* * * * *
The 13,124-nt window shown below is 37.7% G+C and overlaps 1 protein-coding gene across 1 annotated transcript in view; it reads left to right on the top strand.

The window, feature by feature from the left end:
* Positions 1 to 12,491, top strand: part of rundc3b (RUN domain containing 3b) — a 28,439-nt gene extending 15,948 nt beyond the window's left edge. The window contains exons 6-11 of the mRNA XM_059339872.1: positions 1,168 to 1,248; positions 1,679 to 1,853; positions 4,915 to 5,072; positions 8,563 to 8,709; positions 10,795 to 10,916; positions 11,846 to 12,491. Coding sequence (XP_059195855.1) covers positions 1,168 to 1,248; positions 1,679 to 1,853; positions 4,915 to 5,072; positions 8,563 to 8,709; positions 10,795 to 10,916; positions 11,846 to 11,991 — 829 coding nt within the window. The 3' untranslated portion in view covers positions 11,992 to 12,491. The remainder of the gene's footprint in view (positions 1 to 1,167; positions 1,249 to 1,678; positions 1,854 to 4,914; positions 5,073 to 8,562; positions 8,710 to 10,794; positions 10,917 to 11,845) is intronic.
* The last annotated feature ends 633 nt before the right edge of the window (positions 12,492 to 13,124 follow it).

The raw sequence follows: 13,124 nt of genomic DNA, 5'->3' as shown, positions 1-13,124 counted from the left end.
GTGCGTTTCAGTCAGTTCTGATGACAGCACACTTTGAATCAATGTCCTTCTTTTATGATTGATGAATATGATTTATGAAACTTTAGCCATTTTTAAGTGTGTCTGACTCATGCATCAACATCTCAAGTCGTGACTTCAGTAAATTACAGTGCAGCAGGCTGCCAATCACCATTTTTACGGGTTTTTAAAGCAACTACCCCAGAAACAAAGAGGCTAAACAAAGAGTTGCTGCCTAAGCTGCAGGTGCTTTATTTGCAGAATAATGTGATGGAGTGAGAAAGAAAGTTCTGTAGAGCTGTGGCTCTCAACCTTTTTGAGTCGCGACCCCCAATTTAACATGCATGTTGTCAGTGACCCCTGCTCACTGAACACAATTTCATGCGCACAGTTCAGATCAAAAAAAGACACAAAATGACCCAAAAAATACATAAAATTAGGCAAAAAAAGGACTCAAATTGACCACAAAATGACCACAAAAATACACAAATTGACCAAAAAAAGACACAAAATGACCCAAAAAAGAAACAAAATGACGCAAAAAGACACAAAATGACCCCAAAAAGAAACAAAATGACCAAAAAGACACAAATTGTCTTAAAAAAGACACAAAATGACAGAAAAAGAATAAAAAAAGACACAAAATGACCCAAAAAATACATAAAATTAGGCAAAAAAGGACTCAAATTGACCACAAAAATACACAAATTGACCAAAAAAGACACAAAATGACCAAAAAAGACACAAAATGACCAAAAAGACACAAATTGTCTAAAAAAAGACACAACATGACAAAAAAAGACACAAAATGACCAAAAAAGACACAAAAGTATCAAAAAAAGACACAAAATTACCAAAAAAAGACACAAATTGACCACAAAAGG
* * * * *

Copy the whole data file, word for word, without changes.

The 13,124-nt window shown below is 37.7% G+C and overlaps 1 protein-coding gene across 1 annotated transcript in view; it reads left to right on the top strand.

The window, feature by feature from the left end:
* Positions 1 to 12,491, top strand: part of rundc3b (RUN domain containing 3b) — a 28,439-nt gene extending 15,948 nt beyond the window's left edge. The window contains exons 6-11 of the mRNA XM_059339872.1: positions 1,168 to 1,248; positions 1,679 to 1,853; positions 4,915 to 5,072; positions 8,563 to 8,709; positions 10,795 to 10,916; positions 11,846 to 12,491. Coding sequence (XP_059195855.1) covers positions 1,168 to 1,248; positions 1,679 to 1,853; positions 4,915 to 5,072; positions 8,563 to 8,709; positions 10,795 to 10,916; positions 11,846 to 11,991 — 829 coding nt within the window. The 3' untranslated portion in view covers positions 11,992 to 12,491. The remainder of the gene's footprint in view (positions 1 to 1,167; positions 1,249 to 1,678; positions 1,854 to 4,914; positions 5,073 to 8,562; positions 8,710 to 10,794; positions 10,917 to 11,845) is intronic.
* The last annotated feature ends 633 nt before the right edge of the window (positions 12,492 to 13,124 follow it).

The raw sequence follows: 13,124 nt of genomic DNA, 5'->3' as shown, positions 1-13,124 counted from the left end.
GTGCGTTTCAGTCAGTTCTGATGACAGCACACTTTGAATCAATGTCCTTCTTTTATGATTGATGAATATGATTTATGAAACTTTAGCCATTTTTAAGTGTGTCTGACTCATGCATCAACATCTCAAGTCGTGACTTCAGTAAATTACAGTGCAGCAGGCTGCCAATCACCATTTTTACGGGTTTTTAAAGCAACTACCCCAGAAACAAAGAGGCTAAACAAAGAGTTGCTGCCTAAGCTGCAGGTGCTTTATTTGCAGAATAATGTGATGGAGTGAGAAAGAAAGTTCTGTAGAGCTGTGGCTCTCAACCTTTTTGAGTCGCGACCCCCAATTTAACATGCATGTTGTCAGTGACCCCTGCTCACTGAACACAATTTCATGCGCACAGTTCAGATCAAAAAAAGACACAAAATGACCCAAAAAATACATAAAATTAGGCAAAAAAAGGACTCAAATTGACCACAAAATGACCACAAAAATACACAAATTGACCAAAAAAAGACACAAAATGACCCAAAAAAGAAACAAAATGACGCAAAAAGACACAAAATGACCCCAAAAAGAAACAAAATGACCAAAAAGACACAAATTGTCTTAAAAAAGACACAAAATGACAGAAAAAGAATAAAAAAAGACACAAAATGACCCAAAAAATACATAAAATTAGGCAAAAAAGGACTCAAATTGACCACAAAAATACACAAATTGACCAAAAAAGACACAAAATGACCAAAAAAGACACAAAATGACCAAAAAGACACAAATTGTCTAAAAAAAGACACAACATGACAAAAAAAGACACAAAATGACCAAAAAAGACACAAAAGTATCAAAAAAAGACACAAAATTACCAAAAAAAGACACAAATTGACCACAAAAGG